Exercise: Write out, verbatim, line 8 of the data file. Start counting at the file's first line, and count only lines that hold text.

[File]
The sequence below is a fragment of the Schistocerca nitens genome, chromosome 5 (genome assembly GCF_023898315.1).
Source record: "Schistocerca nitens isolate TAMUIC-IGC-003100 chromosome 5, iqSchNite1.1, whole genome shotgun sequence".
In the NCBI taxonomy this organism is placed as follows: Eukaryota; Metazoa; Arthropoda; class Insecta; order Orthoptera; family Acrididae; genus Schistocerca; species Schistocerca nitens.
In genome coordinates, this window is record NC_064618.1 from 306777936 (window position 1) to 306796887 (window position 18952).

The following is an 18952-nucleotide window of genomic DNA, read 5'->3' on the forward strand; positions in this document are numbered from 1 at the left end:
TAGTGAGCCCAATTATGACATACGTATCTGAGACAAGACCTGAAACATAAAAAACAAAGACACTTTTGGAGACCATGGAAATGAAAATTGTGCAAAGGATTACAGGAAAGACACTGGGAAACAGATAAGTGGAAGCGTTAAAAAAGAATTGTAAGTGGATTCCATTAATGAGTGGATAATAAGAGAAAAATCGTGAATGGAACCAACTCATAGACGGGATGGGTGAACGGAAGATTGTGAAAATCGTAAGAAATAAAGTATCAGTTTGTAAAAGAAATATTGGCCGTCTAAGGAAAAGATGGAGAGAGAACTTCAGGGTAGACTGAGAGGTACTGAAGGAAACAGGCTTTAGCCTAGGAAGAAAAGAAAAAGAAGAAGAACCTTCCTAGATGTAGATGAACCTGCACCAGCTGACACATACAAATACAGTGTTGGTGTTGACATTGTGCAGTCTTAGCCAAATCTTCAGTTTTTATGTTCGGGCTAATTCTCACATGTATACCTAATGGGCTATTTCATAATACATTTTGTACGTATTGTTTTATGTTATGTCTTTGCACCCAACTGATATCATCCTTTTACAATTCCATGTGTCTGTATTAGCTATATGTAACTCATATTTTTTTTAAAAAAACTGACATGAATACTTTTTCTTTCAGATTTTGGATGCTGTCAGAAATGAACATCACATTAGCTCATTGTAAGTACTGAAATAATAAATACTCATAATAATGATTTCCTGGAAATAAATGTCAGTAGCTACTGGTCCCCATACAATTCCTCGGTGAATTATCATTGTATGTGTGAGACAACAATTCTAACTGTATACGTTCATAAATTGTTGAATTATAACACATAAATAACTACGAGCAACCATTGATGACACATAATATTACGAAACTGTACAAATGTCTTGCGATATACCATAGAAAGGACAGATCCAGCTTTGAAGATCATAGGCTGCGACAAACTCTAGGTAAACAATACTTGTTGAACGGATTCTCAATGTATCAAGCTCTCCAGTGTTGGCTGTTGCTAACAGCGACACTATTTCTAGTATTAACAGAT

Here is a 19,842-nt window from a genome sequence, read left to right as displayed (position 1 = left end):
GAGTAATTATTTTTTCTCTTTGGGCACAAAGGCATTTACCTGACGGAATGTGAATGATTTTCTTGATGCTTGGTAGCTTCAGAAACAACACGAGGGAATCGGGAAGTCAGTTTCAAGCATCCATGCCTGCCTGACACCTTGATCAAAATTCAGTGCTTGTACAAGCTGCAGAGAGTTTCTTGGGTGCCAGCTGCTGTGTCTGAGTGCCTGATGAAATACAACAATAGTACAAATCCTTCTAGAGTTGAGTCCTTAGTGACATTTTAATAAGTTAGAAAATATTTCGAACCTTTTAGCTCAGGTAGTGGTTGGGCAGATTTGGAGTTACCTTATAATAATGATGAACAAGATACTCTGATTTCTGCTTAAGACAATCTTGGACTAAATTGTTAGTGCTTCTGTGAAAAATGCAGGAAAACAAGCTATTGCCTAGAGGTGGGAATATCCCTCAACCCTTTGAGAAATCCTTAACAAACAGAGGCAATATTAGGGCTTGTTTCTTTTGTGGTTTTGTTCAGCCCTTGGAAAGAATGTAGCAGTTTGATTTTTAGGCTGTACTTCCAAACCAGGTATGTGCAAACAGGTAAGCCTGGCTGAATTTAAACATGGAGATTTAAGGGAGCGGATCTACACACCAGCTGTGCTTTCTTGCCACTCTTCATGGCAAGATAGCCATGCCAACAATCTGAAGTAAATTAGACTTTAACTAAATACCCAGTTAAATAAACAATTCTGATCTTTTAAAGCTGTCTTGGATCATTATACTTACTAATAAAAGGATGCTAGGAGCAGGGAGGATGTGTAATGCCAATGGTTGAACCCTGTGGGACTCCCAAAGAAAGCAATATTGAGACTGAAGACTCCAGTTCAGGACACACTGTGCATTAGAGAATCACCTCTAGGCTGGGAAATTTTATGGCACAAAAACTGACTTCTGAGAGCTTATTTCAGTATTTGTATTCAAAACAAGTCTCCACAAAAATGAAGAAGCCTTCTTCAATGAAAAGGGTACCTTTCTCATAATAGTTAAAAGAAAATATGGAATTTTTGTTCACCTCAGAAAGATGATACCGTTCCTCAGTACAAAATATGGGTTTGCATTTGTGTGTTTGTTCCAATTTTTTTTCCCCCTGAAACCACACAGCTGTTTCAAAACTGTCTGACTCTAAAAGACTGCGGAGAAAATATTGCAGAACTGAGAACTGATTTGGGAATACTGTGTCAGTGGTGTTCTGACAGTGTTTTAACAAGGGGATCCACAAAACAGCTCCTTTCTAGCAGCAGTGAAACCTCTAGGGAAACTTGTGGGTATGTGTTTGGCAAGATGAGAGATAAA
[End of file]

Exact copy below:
GAGTAATTATTTTTTCTCTTTGGGCACAAAGGCATTTACCTGACGGAATGTGAATGATTTTCTTGATGCTTGGTAGCTTCAGAAACAACACGAGGGAATCGGGAAGTCAGTTTCAAGCATCCATGCCTGCCTGACACCTTGATCAAAATTCAGTGCTTGTACAAGCTGCAGAGAGTTTCTTGGGTGCCAGCTGCTGTGTCTGAGTGCCTGATGAAATACAACAATAGTACAAATCCTTCTAGAGTTGAGTCCTTAGTGACATTTTAATAAGTTAGAAAATATTTCGAACCTTTTAGCTCAGGTAGTGGTTGGGCAGATTTGGAGTTACCTTATAATAATGATGAACAAGATACTCTGATTTCTGCTTAAGACAATCTTGGACTAAATTGTTAGTGCTTCTGTGAAAAATGCAGGAAAACAAGCTATTGCCTAGAGGTGGGAATATCCCTCAACCCTTTGAGAAATCCTTAACAAACAGAGGCAATATTAGGGCTTGTTTCTTTTGTGGTTTTGTTCAGCCCTTGGAAAGAATGTAGCAGTTTGATTTTTAGGCTGTACTTCCAAACCAGGTATGTGCAAACAGGTAAGCCTGGCTGAATTTAAACATGGAGATTTAAGGGAGCGGATCTACACACCAGCTGTGCTTTCTTGCCACTCTTCATGGCAAGATAGCCATGCCAACAATCTGAAGTAAATTAGACTTTAACTAAATACCCAGTTAAATAAACAATTCTGATCTTTTAAAGCTGTCTTGGATCATTATACTTACTAATAAAAGGATGCTAGGAGCAGGGAGGATGTGTAATGCCAATGGTTGAACCCTGTGGGACTCCCAAAGAAAGCAATATTGAGACTGAAGACTCCAGTTCAGGACACACTGTGCATTAGAGAATCACCTCTAGGCTGGGAAATTTTATGGCACAAAAACTGACTTCTGAGAGCTTATTTCAGTATTTGTATTCAAAACAAGTCTCCACAAAAATGAAGAAGCCTTCTTCAATGAAAAGGGTACCTTTCTCATAATAGTTAAAAGAAAATATGGAATTTTTGTTCACCTCAGAAAGATGATACCGTTCCTCAGTACAAAATATGGGTTTGCATTTGTGTGTTTGTTCCAATTTTTTTTCCCCCTGAAACCACACAGCTGTTTCAAAACTGTCTGACTCTAAAAGACTGCGGAGAAAATATTGCAGAACTGAGAACTGATTTGGGAATACTGTGTCAGTGGTGTTCTGACAGTGTTTTAACAAGGGGATCCACAAAACAGCTCCTTTCTAGCAGCAGTGAAACCTCTAGGGAAACTTGTGGGTATGTGTTTGGCAAGATGAGAGATAAA